A friend of mine recently went to Penang for a holiday. When I asked how his trip was, he only had one word for it – eat. Eating is almost like a religion in this island state of Malaysia. Penang is famous for its local cuisine, probably second only to my beloved hometown Ipoh. The best of Penang food can be sampled along the famous Gurney Drive, which was the inspiration for this chain of restaurants now bring the flavour of Penang to Singapore.
What food comes to mind when you think of Penang food? Top of the list for worth foodies would be spicy Penang laksa, refreshing rojak, greasy char kuey teow (fried rice noodle) and fragrant prawn noodles. I was at Changi Airport recently with my Singapore hosts and buddies (hi Terence & Dora!) and we went to sample some of this famous Gurney food right at Terminal 3.
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Who would have thought? All these while, I thought the only decent Malaysian food available in Hong Kong can be sampled only at Sabah Malaysian Restaurant. But within a week, a friend recommended me to go Good Satay at Tsim Sha Tsui (which I must try soon!), and yet another brought me to Ipoh Malaysian Restaurant.
A restaurant named after my hometown – how could I possibly missed this?! I must have passed by the shop along Johnston Road plenty of time, yet I have never realised the existence of this shop. Let it be a lesson to all; have a bright, outstanding signage promoting your shop, or Ipohites like me will never notice it!
I was there one Sunday afternoon; the place wasn’t crowded, save for a large table of youngsters whom I suspect must have been Malaysians. It’s the language lah, you can’t miss it. So we ordered three of the many available set lunch options.
Bak Kut Teh
I loved bak kut teh, but to my dismay the soup is way too watery for my liking. The herbal soup is supposed to be rich in taste and heavy with herbs. Two stale, miserable-looking yao ja guai didn’t really help matter. But I had to commend the pork ribs; well choosen, cooked to tender perfection and deceivingly easy to bite off the bones. If only the soup could do it justice…
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On retrospect, probably it isn’t the wisest to head down to Sabah Malaysian Cuisine for dinner right after a grueling workout at the gym. Afterall, your body is at its most “absorbent” (to nutrients, that is) within two hours after workout. I even had a dose of protein shake.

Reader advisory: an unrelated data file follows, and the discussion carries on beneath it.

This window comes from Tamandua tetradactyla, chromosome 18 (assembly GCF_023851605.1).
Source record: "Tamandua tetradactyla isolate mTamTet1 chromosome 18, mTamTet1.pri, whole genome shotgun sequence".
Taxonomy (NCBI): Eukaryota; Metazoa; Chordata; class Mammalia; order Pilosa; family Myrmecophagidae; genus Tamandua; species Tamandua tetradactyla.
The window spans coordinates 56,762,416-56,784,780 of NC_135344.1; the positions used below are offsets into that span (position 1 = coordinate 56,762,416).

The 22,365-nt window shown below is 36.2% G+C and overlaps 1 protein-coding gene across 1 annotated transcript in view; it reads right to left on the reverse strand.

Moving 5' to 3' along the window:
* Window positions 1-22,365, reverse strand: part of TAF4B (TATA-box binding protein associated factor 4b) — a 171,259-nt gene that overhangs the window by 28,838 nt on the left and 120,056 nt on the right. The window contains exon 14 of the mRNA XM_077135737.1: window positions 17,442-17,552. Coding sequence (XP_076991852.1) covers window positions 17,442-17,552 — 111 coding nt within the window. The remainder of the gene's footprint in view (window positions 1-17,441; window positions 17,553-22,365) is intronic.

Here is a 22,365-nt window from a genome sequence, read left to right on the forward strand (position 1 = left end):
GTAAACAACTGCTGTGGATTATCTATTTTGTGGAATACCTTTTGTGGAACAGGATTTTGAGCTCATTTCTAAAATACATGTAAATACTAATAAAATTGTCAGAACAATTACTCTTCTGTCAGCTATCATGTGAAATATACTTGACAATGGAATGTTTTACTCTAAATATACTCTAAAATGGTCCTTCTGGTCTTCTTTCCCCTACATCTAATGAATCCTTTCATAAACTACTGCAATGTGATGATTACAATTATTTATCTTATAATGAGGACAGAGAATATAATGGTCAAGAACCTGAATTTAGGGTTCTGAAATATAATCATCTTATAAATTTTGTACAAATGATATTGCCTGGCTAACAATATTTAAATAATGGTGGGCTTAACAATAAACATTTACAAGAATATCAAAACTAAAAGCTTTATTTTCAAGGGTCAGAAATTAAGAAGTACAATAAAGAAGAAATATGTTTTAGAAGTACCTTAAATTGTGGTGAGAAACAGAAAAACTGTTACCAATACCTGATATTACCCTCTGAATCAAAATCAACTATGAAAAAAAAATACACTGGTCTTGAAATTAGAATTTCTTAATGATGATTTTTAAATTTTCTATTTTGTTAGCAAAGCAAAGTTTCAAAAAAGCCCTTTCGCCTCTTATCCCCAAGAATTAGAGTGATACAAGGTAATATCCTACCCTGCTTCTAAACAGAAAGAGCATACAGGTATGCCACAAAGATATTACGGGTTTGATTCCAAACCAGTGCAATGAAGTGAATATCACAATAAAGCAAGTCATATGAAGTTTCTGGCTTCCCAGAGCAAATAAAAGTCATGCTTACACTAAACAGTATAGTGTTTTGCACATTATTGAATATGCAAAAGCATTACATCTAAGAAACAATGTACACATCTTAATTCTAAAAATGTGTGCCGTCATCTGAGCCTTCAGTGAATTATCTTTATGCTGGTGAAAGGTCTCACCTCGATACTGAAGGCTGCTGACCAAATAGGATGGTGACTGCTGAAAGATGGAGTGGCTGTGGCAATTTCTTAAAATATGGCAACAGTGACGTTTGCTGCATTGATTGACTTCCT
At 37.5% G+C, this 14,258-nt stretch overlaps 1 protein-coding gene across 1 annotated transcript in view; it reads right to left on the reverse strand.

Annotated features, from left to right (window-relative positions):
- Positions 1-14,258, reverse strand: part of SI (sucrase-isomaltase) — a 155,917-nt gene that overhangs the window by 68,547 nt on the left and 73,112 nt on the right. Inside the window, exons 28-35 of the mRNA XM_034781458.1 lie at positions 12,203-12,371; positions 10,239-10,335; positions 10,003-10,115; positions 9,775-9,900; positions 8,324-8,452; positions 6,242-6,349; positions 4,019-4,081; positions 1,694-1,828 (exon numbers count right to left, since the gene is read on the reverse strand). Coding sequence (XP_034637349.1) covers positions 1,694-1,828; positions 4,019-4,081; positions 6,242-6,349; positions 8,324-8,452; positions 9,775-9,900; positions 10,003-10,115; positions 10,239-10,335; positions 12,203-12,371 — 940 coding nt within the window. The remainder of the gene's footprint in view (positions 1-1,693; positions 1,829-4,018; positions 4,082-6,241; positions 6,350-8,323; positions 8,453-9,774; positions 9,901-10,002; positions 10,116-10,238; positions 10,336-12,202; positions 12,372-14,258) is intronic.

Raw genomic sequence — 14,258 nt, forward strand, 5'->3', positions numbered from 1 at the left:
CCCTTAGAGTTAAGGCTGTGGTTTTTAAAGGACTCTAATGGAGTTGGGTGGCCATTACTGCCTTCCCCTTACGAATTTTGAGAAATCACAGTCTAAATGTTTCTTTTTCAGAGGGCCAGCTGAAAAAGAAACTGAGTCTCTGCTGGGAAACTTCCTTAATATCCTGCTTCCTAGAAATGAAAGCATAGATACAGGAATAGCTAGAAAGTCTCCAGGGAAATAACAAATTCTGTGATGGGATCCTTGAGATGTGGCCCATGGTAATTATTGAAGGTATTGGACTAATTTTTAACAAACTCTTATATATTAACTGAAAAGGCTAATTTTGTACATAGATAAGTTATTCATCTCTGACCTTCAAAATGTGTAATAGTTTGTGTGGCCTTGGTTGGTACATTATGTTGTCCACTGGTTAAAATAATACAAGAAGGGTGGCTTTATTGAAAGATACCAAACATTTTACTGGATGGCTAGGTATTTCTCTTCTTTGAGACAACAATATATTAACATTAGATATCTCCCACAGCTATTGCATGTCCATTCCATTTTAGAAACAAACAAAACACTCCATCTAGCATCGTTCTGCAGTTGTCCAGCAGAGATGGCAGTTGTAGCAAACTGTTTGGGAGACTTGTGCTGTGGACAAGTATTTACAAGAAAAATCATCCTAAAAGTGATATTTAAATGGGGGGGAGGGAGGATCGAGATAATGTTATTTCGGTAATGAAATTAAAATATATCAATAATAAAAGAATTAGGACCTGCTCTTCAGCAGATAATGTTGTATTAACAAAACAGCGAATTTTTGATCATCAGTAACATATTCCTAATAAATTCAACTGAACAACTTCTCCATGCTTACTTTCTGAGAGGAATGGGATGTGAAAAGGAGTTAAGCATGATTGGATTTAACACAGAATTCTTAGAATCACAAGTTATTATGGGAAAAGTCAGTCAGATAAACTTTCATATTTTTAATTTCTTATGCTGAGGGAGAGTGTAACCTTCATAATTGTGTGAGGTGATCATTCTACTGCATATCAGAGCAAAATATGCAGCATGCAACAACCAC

But a promise is a promise is a promise. Plus, I have had a great experience at its other branch at Jaffe Road. This new outlet at Sheung Wan intrigued me. Would the quality hold the same? So we settled down, loosen our belts, and ordered.
Now, this was a work of genius. Incredibly fragrant sambal (a type of spicy sauce made from a variety of chilli peppers) cooked with a healthy dosage of onions and chillies and God knows what else, mixed with hard-boiled eggs cut in halves. At first bite it was incredibly spicy, so much so that my eyes watered, but as the rich flavour took over I chewed it slowly, relishing the magical herbs cooked within. It can be too much for the uninitiated, so I recommend you to eat slowly if you are a sambal virgin. Of course, we would need a specialty carbs dish to go with sambal, so we looked at the Indian options available, and our eyes fall on…
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Comfort food. The term itself made me all fuzzy with contentment. For me, comfort food is something that you can always rely on when you don’t want to decide on what to eat. Even if it is far from perfect, it is familiar and bring a sense of nostalgia… of something close to home.
One of my favorite comfort food spot is Malaymama at Mercer Street in Sheung Wan. Over many visits I have almost tried its entire menu. And since I am a Malaysian, I could authoritatively recommend what is good at this ma-and-pop joint.
Of highest recommendation is this yong tau foo dish. Basically it is a combination of bean curd, silky tofu, stuffed egg plants and the like, swimming in a bowl of soup.
If you are like me and prefer your noodles not to be soggy from the soup, ask it to be separated, i.e. “lo meen”, like this.
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